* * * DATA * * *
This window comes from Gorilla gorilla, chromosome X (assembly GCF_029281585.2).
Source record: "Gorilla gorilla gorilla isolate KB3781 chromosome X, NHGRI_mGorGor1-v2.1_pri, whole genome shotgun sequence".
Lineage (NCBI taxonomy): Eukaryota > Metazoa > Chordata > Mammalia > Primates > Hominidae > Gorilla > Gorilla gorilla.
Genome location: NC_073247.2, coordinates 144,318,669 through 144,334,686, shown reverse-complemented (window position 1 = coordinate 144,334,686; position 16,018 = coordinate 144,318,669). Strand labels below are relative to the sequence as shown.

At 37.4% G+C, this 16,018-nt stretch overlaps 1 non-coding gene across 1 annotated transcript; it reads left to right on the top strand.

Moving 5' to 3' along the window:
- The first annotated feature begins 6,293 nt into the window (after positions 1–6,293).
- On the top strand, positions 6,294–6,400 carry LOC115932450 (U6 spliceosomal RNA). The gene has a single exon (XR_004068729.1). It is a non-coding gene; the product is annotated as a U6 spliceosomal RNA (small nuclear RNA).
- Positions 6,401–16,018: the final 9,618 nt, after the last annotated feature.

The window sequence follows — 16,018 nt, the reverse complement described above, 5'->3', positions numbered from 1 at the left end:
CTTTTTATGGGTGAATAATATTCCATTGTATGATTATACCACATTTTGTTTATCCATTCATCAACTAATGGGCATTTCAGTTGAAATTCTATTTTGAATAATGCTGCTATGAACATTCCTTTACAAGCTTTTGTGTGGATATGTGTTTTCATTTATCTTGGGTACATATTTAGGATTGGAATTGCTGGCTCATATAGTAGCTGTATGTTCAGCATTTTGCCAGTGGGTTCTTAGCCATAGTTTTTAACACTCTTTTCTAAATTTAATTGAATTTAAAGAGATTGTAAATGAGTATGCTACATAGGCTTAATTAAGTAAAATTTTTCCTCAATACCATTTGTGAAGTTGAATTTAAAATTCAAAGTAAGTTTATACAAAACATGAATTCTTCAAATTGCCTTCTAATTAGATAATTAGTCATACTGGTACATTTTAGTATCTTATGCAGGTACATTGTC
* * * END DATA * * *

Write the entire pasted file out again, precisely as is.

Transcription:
This window comes from Gorilla gorilla, chromosome X (assembly GCF_029281585.2).
Source record: "Gorilla gorilla gorilla isolate KB3781 chromosome X, NHGRI_mGorGor1-v2.1_pri, whole genome shotgun sequence".
Lineage (NCBI taxonomy): Eukaryota > Metazoa > Chordata > Mammalia > Primates > Hominidae > Gorilla > Gorilla gorilla.
Genome location: NC_073247.2, coordinates 144,318,669 through 144,334,686, shown reverse-complemented (window position 1 = coordinate 144,334,686; position 16,018 = coordinate 144,318,669). Strand labels below are relative to the sequence as shown.

At 37.4% G+C, this 16,018-nt stretch overlaps 1 non-coding gene across 1 annotated transcript; it reads left to right on the top strand.

Moving 5' to 3' along the window:
- The first annotated feature begins 6,293 nt into the window (after positions 1–6,293).
- On the top strand, positions 6,294–6,400 carry LOC115932450 (U6 spliceosomal RNA). The gene has a single exon (XR_004068729.1). It is a non-coding gene; the product is annotated as a U6 spliceosomal RNA (small nuclear RNA).
- Positions 6,401–16,018: the final 9,618 nt, after the last annotated feature.

The window sequence follows — 16,018 nt, the reverse complement described above, 5'->3', positions numbered from 1 at the left end:
CTTTTTATGGGTGAATAATATTCCATTGTATGATTATACCACATTTTGTTTATCCATTCATCAACTAATGGGCATTTCAGTTGAAATTCTATTTTGAATAATGCTGCTATGAACATTCCTTTACAAGCTTTTGTGTGGATATGTGTTTTCATTTATCTTGGGTACATATTTAGGATTGGAATTGCTGGCTCATATAGTAGCTGTATGTTCAGCATTTTGCCAGTGGGTTCTTAGCCATAGTTTTTAACACTCTTTTCTAAATTTAATTGAATTTAAAGAGATTGTAAATGAGTATGCTACATAGGCTTAATTAAGTAAAATTTTTCCTCAATACCATTTGTGAAGTTGAATTTAAAATTCAAAGTAAGTTTATACAAAACATGAATTCTTCAAATTGCCTTCTAATTAGATAATTAGTCATACTGGTACATTTTAGTATCTTATGCAGGTACATTGTC